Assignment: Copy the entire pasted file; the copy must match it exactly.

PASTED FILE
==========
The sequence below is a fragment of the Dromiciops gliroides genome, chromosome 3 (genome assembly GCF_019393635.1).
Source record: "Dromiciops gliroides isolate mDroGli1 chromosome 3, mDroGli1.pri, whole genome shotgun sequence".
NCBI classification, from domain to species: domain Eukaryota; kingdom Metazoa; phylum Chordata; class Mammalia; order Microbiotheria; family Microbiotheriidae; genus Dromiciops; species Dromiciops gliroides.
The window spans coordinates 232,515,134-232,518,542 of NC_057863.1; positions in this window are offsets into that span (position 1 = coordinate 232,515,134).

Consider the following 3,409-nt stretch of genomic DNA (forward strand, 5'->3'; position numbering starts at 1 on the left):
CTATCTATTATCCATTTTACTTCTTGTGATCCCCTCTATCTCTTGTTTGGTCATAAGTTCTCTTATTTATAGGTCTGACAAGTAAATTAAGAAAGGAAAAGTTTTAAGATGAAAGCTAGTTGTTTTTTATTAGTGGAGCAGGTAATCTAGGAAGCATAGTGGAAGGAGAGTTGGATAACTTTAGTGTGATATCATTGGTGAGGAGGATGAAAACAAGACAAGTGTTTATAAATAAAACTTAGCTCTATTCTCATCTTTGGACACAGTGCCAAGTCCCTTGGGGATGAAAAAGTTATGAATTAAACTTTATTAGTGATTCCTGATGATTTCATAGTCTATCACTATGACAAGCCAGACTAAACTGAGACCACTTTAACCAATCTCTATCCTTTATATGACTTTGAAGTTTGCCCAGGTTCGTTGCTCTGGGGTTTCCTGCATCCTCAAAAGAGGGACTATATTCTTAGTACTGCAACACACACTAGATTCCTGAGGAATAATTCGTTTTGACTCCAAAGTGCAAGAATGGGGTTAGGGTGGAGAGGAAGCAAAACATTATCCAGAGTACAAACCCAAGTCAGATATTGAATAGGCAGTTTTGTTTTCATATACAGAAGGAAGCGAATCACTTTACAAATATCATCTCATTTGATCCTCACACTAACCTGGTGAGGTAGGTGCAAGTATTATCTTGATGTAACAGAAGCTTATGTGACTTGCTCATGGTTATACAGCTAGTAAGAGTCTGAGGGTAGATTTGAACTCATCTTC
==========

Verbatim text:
The sequence below is a fragment of the Dromiciops gliroides genome, chromosome 3 (genome assembly GCF_019393635.1).
Source record: "Dromiciops gliroides isolate mDroGli1 chromosome 3, mDroGli1.pri, whole genome shotgun sequence".
NCBI classification, from domain to species: domain Eukaryota; kingdom Metazoa; phylum Chordata; class Mammalia; order Microbiotheria; family Microbiotheriidae; genus Dromiciops; species Dromiciops gliroides.
The window spans coordinates 232,515,134-232,518,542 of NC_057863.1; positions in this window are offsets into that span (position 1 = coordinate 232,515,134).

Consider the following 3,409-nt stretch of genomic DNA (forward strand, 5'->3'; position numbering starts at 1 on the left):
CTATCTATTATCCATTTTACTTCTTGTGATCCCCTCTATCTCTTGTTTGGTCATAAGTTCTCTTATTTATAGGTCTGACAAGTAAATTAAGAAAGGAAAAGTTTTAAGATGAAAGCTAGTTGTTTTTTATTAGTGGAGCAGGTAATCTAGGAAGCATAGTGGAAGGAGAGTTGGATAACTTTAGTGTGATATCATTGGTGAGGAGGATGAAAACAAGACAAGTGTTTATAAATAAAACTTAGCTCTATTCTCATCTTTGGACACAGTGCCAAGTCCCTTGGGGATGAAAAAGTTATGAATTAAACTTTATTAGTGATTCCTGATGATTTCATAGTCTATCACTATGACAAGCCAGACTAAACTGAGACCACTTTAACCAATCTCTATCCTTTATATGACTTTGAAGTTTGCCCAGGTTCGTTGCTCTGGGGTTTCCTGCATCCTCAAAAGAGGGACTATATTCTTAGTACTGCAACACACACTAGATTCCTGAGGAATAATTCGTTTTGACTCCAAAGTGCAAGAATGGGGTTAGGGTGGAGAGGAAGCAAAACATTATCCAGAGTACAAACCCAAGTCAGATATTGAATAGGCAGTTTTGTTTTCATATACAGAAGGAAGCGAATCACTTTACAAATATCATCTCATTTGATCCTCACACTAACCTGGTGAGGTAGGTGCAAGTATTATCTTGATGTAACAGAAGCTTATGTGACTTGCTCATGGTTATACAGCTAGTAAGAGTCTGAGGGTAGATTTGAACTCATCTTC